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Screening and Treatments for Colorectal Cancer Have Nearly Bounced Back to Pre-Pandemic Numbers, but Have Yet to Make Up for Lost Time

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At the end of 2020, we published a report in partnership with Fight CRC highlighting the declines in colorectal cancer (CRC) screenings and diagnoses at the beginning of the COVID-19 pandemic. In that analysis, we found that the total number of colonoscopies and biopsies declined nearly 90% in April 2020 compared to the same period of 2019. New CRC diagnoses were down more than 32%, and colorectal cancer surgeries fell by 53% compared to the baseline. 

Given that CRC is one of the top three most deadly cancers in the United States, we had hoped to see a swift rebound in screenings. CRC is typically diagnosed after the onset of symptoms, or through a colonoscopy screening, which makes it crucial to understand red-flag symptoms and uphold screening protocols whenever possible – particularly for individuals who may be at an increased risk. 

Using Komodo Health’s Healthcare Map™, we’ve now expanded on that analysis to track developments throughout the 16 months following the pandemic’s onset – from March 2020 until July 2021.

Screenings, new diagnoses, and surgeries dipped to their lowest point in April 2020. 

Compared to the same period in 2019, by mid-April 2020, colonoscopy screenings had declined by 92%, biopsies had declined by 92%, new diagnoses by 50%, and colorectal cancer surgeries by 55%. 

Colonoscopies rebounded in the months following the pandemic and rates had nearly caught up to pre-pandemic levels by fall of 2020. Other procedures returned to nearly pre-pandemic levels by mid-September of 2020, where they remain. 

Continuing through spring 2021, levels of colonoscopies mirrored the 2019 baseline. While we might have expected to see a surge in visits making up the 2020 lag, there was no major influx in rescheduled visits to compensate for the drop in care. The number of monthly visits in 2021 hovered just below 2019 levels, exceeding those only for a few, brief periods. By mid-September of 2020, colonoscopy screenings remained 6% less, biopsies 5% less, new diagnoses 5% less, and colorectal cancer surgeries 4% less than they were in mid-September 2019, prior to the pandemic.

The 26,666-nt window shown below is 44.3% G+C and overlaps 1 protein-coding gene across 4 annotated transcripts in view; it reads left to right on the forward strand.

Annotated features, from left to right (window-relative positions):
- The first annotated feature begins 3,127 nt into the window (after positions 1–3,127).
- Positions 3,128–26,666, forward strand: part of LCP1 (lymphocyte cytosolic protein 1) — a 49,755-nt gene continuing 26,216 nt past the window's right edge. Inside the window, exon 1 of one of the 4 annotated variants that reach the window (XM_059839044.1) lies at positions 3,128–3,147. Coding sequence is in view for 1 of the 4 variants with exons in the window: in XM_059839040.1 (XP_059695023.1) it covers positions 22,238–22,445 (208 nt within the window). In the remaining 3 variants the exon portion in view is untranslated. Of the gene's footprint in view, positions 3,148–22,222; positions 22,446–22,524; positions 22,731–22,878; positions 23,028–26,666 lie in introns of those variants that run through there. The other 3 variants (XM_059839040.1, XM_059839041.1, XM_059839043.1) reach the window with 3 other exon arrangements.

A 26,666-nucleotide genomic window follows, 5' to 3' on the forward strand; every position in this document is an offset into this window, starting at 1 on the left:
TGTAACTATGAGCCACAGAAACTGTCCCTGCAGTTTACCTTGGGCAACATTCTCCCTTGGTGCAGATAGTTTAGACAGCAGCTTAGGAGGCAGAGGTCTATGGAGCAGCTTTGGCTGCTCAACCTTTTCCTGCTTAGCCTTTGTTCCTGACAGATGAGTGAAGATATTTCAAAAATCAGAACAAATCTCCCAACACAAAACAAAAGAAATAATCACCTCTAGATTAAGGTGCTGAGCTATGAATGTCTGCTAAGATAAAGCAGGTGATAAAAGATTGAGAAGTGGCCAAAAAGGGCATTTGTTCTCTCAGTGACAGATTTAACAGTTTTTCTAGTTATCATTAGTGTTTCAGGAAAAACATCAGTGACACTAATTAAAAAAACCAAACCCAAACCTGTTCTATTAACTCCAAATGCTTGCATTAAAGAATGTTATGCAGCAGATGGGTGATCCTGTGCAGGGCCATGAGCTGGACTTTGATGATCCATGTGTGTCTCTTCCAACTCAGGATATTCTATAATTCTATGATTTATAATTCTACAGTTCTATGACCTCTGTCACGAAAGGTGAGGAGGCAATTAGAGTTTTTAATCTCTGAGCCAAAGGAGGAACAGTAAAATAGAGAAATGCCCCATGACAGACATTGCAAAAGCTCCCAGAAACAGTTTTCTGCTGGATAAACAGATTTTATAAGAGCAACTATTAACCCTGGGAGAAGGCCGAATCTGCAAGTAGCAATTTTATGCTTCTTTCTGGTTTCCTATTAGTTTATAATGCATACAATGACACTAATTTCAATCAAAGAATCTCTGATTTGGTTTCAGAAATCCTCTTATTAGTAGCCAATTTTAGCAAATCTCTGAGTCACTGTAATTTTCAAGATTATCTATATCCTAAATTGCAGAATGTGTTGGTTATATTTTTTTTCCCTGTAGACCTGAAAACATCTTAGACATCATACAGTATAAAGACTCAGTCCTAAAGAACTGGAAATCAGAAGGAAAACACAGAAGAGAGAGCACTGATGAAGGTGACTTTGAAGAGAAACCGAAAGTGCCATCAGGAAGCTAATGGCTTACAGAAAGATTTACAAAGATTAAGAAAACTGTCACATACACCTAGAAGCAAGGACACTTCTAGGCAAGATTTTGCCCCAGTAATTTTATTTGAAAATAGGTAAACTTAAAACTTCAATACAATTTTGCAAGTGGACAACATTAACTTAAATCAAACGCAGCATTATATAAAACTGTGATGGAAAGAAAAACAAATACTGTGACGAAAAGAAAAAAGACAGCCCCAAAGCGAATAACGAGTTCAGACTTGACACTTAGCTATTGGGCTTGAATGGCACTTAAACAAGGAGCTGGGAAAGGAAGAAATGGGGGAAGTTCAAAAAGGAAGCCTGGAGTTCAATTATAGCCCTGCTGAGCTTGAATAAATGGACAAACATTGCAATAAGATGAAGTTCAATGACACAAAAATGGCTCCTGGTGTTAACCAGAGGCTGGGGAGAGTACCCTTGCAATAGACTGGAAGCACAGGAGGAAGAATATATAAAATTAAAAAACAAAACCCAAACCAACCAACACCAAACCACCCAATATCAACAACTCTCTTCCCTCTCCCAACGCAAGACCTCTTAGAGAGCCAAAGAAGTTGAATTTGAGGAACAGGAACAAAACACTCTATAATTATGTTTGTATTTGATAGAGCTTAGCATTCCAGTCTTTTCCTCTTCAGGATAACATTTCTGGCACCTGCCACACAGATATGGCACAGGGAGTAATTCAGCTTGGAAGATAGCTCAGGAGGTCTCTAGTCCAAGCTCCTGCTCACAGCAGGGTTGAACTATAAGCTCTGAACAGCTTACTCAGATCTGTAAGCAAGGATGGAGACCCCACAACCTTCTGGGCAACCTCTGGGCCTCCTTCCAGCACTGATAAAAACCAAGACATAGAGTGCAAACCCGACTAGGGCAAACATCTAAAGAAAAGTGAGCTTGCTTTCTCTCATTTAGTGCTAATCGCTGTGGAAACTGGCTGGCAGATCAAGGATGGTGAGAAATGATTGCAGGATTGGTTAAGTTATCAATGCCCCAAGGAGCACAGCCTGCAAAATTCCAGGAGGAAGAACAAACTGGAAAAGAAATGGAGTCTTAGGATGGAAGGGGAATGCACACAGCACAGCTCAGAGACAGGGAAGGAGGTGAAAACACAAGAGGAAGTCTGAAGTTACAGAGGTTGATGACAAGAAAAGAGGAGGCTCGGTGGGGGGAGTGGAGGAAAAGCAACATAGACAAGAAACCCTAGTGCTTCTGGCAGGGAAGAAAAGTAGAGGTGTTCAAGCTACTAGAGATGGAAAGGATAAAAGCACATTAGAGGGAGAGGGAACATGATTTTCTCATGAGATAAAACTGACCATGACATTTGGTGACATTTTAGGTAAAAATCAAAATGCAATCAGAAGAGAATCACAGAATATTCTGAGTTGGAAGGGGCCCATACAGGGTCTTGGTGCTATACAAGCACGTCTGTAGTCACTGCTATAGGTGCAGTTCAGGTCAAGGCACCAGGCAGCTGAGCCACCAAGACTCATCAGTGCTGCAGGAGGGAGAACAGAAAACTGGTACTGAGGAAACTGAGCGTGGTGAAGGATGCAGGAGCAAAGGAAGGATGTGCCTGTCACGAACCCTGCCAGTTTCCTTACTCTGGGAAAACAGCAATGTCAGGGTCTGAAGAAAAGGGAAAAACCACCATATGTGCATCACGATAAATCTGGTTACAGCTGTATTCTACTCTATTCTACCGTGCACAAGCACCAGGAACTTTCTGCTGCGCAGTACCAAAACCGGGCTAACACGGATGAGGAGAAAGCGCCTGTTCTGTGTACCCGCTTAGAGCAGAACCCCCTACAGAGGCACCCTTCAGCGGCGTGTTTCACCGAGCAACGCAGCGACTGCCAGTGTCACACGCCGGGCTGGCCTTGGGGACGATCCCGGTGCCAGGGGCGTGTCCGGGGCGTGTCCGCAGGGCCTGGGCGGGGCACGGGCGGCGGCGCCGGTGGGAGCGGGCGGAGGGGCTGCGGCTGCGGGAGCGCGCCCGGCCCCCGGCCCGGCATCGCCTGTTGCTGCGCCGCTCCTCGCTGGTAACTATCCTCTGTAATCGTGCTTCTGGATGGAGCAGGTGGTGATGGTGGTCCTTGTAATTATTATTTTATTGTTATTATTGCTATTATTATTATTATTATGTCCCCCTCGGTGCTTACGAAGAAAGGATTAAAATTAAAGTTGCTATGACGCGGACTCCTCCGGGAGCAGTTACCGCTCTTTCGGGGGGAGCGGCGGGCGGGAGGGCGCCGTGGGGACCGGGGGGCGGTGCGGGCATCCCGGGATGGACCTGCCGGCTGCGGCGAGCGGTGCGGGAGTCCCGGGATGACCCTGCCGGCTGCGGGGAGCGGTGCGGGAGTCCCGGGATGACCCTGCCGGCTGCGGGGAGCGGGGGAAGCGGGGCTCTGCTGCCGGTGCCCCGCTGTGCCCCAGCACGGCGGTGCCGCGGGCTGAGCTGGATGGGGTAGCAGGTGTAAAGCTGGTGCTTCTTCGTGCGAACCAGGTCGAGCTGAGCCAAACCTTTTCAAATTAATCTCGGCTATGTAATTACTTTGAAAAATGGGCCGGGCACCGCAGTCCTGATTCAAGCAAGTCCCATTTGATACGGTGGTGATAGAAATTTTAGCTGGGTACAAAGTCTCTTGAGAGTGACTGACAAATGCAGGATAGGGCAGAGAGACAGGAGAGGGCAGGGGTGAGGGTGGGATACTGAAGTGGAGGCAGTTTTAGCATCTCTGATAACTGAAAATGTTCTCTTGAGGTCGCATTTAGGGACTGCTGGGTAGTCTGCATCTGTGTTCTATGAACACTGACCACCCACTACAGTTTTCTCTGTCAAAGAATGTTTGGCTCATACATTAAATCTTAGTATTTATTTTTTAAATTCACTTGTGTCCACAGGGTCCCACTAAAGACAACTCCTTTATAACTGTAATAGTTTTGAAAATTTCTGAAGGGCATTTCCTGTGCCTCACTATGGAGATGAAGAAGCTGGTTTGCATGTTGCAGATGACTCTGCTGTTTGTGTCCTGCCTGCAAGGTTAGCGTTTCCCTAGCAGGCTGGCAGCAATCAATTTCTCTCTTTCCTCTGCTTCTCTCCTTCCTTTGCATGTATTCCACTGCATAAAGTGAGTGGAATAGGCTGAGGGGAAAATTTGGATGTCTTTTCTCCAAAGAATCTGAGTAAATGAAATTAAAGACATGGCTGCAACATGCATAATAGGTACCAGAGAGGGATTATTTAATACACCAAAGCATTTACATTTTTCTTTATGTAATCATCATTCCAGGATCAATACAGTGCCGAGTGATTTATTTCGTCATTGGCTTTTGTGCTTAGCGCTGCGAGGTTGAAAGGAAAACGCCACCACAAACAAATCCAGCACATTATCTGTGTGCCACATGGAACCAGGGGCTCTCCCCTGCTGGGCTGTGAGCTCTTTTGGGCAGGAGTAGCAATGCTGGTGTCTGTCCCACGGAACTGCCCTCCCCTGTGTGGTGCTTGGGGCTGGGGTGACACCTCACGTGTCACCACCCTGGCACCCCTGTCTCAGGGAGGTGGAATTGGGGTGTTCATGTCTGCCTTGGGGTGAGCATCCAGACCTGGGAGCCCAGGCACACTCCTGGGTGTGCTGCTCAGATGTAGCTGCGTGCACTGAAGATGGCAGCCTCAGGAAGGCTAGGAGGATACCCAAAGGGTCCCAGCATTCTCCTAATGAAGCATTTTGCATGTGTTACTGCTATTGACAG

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Amid an increase in early-onset colorectal cancer, red-flag symptoms continue to differ in younger age groups.

Thanks largely to public health awareness efforts, screenings, and improved technology and treatment options, overall CRC mortality rates have improved substantially in the past few decades. However, there has been a concerning increase in CRC diagnosis and mortality among younger patient populations, before most individuals have reached the age when colonoscopy screening would be considered standard. 

To continue to shed light on opportunities for earlier diagnosis, we reexamined research questions from a 2021 analysis of symptom presentation by age group. We found that younger CRC patients presented with pain in the lower right abdominal quadrant much more frequently (14.22%) than those in the 35–49 or 50+ cohorts (10.15% and 5.60%, respectively). This suggests these patients may be experiencing more irritation in the descending colon specifically – an issue that can present as nonspecific, making it more difficult for physicians to understand and link to a CRC diagnosis. 

Gastroenterologists became more important for diagnosing red-flag symptoms in young people during the pandemic. 

For people ages 35 and under, emergency departments remained the most common place for patients to initially present with symptoms prior to their CRC diagnosis (29%). The most common symptom leading to this first encounter was unspecified abdominal pain. Interestingly, gastroenterologists became increasingly important for younger patients during the pandemic, as these physicians became the second most common specialty to diagnose red-flag symptoms, where previously it was internal medicine specialists. This may be due to less utilization of emergency departments during the pandemic, leading people to rely on telemedicine and other medical specialties to address nonurgent health concerns. Gastroenterologists remained the  physicians to identify red-flag symptoms most frequently in patients aged 35–49 (37% of patients) and 50 or older (40% of patients).

This analysis strengthens the body of evidence that the long-term health impacts of the pandemic are still unfolding. While rates of CRC diagnosis and death are declining overall in the U.S., this decline has slowed since 2013, and the rates are increasing by about 2% per year in adults under 50. Screening is the most important tool in preventing morbidity and mortality from CRC. In a disease where early diagnosis can be lifesaving, more work can – and must – be done to invest in colonoscopy screenings as well as noninvasive screening tests to enhance earlier diagnosis and treatment for colorectal cancer. 

In our goal to lessen the burden of disease, Komodo Health is working to identify obscured trends in symptom presentation and course of disease to arm providers, policymakers, and the public alike with the most accurate, age-specific, and actionable information.  

Read about Komodo Health and BLKHLTH’s  latest analysis on how late diagnosis and delayed treatments result in worse outcomes for Black CRC patients.

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